Active Lifestyle Is Vital To A Balanced Mood
Have you ever noticed that when you stray away from a regular routine of getting physical activity, you feel blue? That’s because human bodies are designed for regular physical activity. The inactivity characteristic of so many people today undermines both general health and brain health. It almost certainly plays a big role in the modern depression epidemic. An active lifestyle is one of the keys to maintaining a balanced mood.
The fact that we spend so much time sitting – in cars, or in front of TVs or computers – is one of the most significant differences between the lifestyles of “advanced” societies and those of primitive ones. This is likely a major reason these pre-industrial people – or people who have opted out of industrial lifestyles, such as the Amish – enjoy much greater contentment than we do, and have extremely low rates of major depression.
Many studies have shown that patients with depression who follow and stick with an aerobic exercise regimen:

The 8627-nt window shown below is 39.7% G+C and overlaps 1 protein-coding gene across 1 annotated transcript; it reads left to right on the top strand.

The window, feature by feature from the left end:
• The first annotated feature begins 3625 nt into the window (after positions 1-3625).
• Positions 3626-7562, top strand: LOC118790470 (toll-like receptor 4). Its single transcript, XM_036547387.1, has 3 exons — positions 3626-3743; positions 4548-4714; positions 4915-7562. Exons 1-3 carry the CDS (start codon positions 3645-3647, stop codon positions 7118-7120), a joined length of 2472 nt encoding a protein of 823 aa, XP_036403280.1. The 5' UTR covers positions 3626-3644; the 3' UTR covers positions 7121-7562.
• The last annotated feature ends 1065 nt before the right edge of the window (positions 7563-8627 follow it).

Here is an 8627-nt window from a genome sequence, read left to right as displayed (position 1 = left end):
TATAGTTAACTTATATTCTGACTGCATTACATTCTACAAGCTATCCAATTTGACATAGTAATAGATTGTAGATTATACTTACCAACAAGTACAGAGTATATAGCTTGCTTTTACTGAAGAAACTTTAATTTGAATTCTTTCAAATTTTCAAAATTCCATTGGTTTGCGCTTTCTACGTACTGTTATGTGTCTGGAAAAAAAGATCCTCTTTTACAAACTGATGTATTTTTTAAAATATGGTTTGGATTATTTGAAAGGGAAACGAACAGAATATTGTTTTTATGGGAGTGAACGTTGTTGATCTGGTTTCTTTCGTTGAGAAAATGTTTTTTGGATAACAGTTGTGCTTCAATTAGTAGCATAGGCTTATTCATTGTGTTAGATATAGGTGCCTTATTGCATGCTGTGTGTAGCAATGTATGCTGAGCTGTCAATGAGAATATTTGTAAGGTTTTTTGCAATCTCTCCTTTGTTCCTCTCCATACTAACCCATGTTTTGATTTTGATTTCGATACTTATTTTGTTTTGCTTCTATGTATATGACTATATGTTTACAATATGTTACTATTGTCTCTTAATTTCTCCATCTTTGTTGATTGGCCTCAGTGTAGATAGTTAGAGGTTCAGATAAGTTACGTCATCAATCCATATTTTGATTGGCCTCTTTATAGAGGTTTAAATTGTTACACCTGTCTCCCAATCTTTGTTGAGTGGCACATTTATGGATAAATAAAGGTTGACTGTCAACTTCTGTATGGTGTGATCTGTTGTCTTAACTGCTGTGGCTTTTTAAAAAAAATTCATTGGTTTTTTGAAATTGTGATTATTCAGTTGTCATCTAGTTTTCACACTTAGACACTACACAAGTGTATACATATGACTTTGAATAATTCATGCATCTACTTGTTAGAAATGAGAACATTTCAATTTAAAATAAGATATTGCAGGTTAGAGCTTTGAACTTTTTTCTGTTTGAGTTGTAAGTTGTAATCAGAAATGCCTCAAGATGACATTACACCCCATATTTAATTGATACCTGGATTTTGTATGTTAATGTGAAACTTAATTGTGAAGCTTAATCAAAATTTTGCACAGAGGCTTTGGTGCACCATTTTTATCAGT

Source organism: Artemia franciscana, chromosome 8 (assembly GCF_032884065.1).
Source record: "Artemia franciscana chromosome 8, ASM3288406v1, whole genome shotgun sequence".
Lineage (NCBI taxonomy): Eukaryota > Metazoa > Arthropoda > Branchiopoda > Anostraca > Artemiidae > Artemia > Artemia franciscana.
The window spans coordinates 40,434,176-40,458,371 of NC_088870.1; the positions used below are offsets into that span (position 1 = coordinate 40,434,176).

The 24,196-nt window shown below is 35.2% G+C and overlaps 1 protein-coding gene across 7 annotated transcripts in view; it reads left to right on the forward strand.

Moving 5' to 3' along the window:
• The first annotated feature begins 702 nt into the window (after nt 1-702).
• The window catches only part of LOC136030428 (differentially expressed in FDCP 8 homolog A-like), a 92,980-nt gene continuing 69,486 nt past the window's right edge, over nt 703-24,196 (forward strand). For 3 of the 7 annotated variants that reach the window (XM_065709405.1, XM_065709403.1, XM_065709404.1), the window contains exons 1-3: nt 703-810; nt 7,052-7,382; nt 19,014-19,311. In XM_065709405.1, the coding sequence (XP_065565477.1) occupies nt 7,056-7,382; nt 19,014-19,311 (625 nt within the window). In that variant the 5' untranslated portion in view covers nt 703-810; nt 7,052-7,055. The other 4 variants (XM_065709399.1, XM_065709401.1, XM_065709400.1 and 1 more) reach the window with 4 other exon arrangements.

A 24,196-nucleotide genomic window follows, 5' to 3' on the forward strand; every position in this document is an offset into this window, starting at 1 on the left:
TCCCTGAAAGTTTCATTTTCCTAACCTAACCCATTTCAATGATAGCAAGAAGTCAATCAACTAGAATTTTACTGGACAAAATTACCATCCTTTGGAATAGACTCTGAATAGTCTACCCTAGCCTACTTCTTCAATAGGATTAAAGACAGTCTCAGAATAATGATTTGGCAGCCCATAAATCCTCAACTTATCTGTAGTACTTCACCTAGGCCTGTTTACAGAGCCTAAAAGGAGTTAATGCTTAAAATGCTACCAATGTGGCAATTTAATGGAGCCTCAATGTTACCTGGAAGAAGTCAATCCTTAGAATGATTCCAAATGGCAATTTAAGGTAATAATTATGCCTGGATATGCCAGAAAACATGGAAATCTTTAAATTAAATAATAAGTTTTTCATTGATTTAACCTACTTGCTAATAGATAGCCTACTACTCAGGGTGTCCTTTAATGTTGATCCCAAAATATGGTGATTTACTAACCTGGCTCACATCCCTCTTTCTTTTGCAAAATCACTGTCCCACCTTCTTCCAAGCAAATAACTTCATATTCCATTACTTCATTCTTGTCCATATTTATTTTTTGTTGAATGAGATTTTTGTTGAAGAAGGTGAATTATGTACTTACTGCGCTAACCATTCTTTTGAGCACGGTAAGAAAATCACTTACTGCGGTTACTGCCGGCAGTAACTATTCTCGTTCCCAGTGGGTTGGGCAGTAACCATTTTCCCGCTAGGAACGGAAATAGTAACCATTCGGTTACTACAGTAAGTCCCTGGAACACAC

- Improve as much as those patients whom are treated with medication
- Are less likely to relapse
In addition, the data suggests that exercise can help prevent depression and boost the mood of people who are healthy. More research is needed to determine how exercise plays a role – as well as to determine what kind and how much exercise is optimal. Regardless, exercise should be part of an emotional well-being integrative treatment plan.
Most prospective studies have used walking or jogging programs, but some research finds nonaerobic exercise like strength and flexibility training – as well as yoga – to be effective, too. Typical therapeutic exercise programs last for 8 to 14 weeks with 3 to 4 sessions a week of at least 20 to 30 minutes. For treatment of depression and anxiety disorders, activities of moderate intensity such as brisk walking are more successful than vigorous activity.